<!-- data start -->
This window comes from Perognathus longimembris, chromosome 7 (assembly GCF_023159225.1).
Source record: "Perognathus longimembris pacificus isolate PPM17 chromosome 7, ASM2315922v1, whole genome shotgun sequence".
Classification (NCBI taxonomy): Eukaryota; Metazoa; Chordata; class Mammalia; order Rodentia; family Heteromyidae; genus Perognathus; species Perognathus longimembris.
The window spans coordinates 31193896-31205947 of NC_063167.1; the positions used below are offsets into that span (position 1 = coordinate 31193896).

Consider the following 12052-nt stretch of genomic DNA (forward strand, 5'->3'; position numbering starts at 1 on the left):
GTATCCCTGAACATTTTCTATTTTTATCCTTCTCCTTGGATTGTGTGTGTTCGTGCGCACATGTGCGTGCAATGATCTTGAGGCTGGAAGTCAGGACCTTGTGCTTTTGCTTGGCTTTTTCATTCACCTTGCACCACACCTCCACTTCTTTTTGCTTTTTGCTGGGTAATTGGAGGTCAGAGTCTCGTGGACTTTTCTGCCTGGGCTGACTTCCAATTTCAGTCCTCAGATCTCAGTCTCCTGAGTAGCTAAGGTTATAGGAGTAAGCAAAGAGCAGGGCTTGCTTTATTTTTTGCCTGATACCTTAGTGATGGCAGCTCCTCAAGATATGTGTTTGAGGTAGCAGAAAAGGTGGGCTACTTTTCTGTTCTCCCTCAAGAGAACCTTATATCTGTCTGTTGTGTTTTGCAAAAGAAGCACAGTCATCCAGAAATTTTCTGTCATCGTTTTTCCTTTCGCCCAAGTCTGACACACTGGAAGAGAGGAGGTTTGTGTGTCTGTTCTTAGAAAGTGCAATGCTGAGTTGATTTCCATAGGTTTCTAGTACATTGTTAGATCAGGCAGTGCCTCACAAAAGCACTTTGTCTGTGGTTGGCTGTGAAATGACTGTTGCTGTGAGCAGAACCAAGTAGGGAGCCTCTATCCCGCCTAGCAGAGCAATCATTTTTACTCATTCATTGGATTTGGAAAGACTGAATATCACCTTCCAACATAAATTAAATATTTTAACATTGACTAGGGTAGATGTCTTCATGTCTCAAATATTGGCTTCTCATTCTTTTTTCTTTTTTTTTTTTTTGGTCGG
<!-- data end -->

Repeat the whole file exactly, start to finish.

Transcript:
This window comes from Perognathus longimembris, chromosome 7 (assembly GCF_023159225.1).
Source record: "Perognathus longimembris pacificus isolate PPM17 chromosome 7, ASM2315922v1, whole genome shotgun sequence".
Classification (NCBI taxonomy): Eukaryota; Metazoa; Chordata; class Mammalia; order Rodentia; family Heteromyidae; genus Perognathus; species Perognathus longimembris.
The window spans coordinates 31193896-31205947 of NC_063167.1; the positions used below are offsets into that span (position 1 = coordinate 31193896).

Consider the following 12052-nt stretch of genomic DNA (forward strand, 5'->3'; position numbering starts at 1 on the left):
GTATCCCTGAACATTTTCTATTTTTATCCTTCTCCTTGGATTGTGTGTGTTCGTGCGCACATGTGCGTGCAATGATCTTGAGGCTGGAAGTCAGGACCTTGTGCTTTTGCTTGGCTTTTTCATTCACCTTGCACCACACCTCCACTTCTTTTTGCTTTTTGCTGGGTAATTGGAGGTCAGAGTCTCGTGGACTTTTCTGCCTGGGCTGACTTCCAATTTCAGTCCTCAGATCTCAGTCTCCTGAGTAGCTAAGGTTATAGGAGTAAGCAAAGAGCAGGGCTTGCTTTATTTTTTGCCTGATACCTTAGTGATGGCAGCTCCTCAAGATATGTGTTTGAGGTAGCAGAAAAGGTGGGCTACTTTTCTGTTCTCCCTCAAGAGAACCTTATATCTGTCTGTTGTGTTTTGCAAAAGAAGCACAGTCATCCAGAAATTTTCTGTCATCGTTTTTCCTTTCGCCCAAGTCTGACACACTGGAAGAGAGGAGGTTTGTGTGTCTGTTCTTAGAAAGTGCAATGCTGAGTTGATTTCCATAGGTTTCTAGTACATTGTTAGATCAGGCAGTGCCTCACAAAAGCACTTTGTCTGTGGTTGGCTGTGAAATGACTGTTGCTGTGAGCAGAACCAAGTAGGGAGCCTCTATCCCGCCTAGCAGAGCAATCATTTTTACTCATTCATTGGATTTGGAAAGACTGAATATCACCTTCCAACATAAATTAAATATTTTAACATTGACTAGGGTAGATGTCTTCATGTCTCAAATATTGGCTTCTCATTCTTTTTTCTTTTTTTTTTTTTTGGTCGG